Historical or simulation games stretch the strategy portion of the game and stress thoughtful play, while any type of arcade/action takes a backseat. These games have a long life expectancy, as we do not expect the "Battle of Shiloh" to be any different two years from now than it was over 100 years ago. It is a simulation and as such, we expect less of it over time and are therefore more tolerable of it later on. We might play these games over and over again, and over a period of many years, with huge gaps in between.
Finally, the adventure game is perhaps the most popular and most disposable game to hit the market. There are a variety of types of adventure games: text-only, text mixed with graphics, and animated graphics with text (covers a broad range of topics). All of them allow the player to "solve" the game, and once solved, the player will probably not go back to play that game again. These games have a life expectancy of several months, at which point they are generally solved and stored in your library of software.
A quick docking at the software library
How many of us have a software library? I do. Now how many of us have a library or section where we keep all of our books? Most of us, like me, do. The fundamental difference between our book library and our software library is technology. We have low expectations of our books. We know that they will not change over time, and that a good book, like a good board game, can be picked up again after five or ten years and reread without offending our level of expectancy.
Not so with our software library. I have many, many games in my software library, but I always want to play new ones which exploit new technologies. Forget the adventure games which I have solved; they're solved, and as such, they are like a final exam: When its over, you don't look back! For the most part, my software library card does not have very many entries for old technology. Check yours out. My software librarian has been released due to lack of interest. We want new technology, or we'd still predominantly be playing board games, which are in a safe harbor from technological waves. This just further supports my opening paragraph: If publishers will listen to us and technology, they will do well, and we will get what we demand.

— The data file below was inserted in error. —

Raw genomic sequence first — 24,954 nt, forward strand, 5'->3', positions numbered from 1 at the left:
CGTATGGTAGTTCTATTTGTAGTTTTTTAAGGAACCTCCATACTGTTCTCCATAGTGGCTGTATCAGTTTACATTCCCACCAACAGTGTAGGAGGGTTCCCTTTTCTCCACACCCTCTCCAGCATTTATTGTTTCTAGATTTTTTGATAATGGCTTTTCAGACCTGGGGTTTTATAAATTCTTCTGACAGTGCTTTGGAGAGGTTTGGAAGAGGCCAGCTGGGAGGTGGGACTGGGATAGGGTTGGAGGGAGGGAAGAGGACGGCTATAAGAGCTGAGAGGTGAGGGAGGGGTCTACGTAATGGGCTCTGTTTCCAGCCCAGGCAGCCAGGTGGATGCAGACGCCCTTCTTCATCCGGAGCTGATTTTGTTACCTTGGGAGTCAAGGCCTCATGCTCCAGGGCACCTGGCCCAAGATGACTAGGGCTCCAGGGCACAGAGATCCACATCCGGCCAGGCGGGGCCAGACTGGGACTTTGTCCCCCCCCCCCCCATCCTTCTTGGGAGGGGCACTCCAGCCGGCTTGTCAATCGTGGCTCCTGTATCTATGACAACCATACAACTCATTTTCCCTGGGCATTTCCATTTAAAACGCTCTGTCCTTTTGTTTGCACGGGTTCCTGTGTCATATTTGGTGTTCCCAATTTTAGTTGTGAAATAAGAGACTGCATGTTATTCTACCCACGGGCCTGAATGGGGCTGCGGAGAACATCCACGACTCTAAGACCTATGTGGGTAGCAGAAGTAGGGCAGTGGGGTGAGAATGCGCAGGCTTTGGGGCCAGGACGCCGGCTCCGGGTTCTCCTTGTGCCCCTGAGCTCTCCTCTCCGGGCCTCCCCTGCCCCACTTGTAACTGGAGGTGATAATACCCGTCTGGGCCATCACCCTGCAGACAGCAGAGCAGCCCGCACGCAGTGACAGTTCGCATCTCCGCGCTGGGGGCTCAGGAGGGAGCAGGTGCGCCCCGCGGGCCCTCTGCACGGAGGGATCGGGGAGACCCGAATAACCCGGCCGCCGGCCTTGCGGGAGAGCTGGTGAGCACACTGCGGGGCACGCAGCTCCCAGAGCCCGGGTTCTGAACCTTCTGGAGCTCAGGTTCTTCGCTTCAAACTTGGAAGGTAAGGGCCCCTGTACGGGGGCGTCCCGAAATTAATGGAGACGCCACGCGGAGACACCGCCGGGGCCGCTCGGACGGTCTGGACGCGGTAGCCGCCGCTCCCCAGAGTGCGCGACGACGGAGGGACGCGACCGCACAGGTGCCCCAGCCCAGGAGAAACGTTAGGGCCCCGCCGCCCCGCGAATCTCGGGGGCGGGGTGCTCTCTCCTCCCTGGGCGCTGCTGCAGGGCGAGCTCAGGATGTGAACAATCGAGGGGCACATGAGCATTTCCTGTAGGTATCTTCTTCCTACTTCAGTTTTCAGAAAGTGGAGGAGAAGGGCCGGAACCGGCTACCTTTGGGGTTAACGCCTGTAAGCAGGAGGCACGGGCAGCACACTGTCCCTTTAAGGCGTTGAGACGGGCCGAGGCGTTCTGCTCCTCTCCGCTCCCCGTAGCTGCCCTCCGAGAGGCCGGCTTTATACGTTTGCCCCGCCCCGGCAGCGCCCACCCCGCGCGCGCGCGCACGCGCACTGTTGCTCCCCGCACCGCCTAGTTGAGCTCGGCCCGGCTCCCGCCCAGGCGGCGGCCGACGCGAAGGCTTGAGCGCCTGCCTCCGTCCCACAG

What lies up ahead on the software stream
From what I see, the biggest changes are going to take place in the adventure gaming portion of the business. Arcade/action games and simulations will get better, as will arcade/strategy games; but the advancement will not be as monumental, since the nature of these games does not demand monumental leaps.
Several concepts will be addressed in future electronic games: (1) Games will become more realistic, that is, they will reflect how things are done in the real world, and similar actions, strategies, experiences will become more and more apparent on our terminal screens; (2) they will become more feature-rich as memory expands and graphic capabilities continue to grow; this will lend itself to the realism discussed above; (3) story lines will be expanded to match the capabilities of our new technology; the trend to write stories by teams of writers, graphic artists and programmers will continue and expand; the new games will be massive, detailed and rich; and (4) enhanced graphics will become an integral part of solving the game, not just an unacceptable substitution for your imagination.
Demand for text-only games will begin to soften, as all of the above begins and continues to happen. Personally, I have had tremendous fun with text-only games, and I plan to continue purchasing them. However, I think as we enhance our systems more and more, we will demand greater satisfaction. Major game publishers like Infocom, who have traditionally said that they will not do graphic-oriented games because graphics, no matter how good, are no match for the imagination, have announced that they will produce games within the year that take advantage of graphics. Wow! This is a far cry from "sticking our graphics where the sun don't shine," which was their banner! I fully expect them to implement graphics in creatively new ways and to make the graphic games be as close a match to their fantastic imaginations as possible.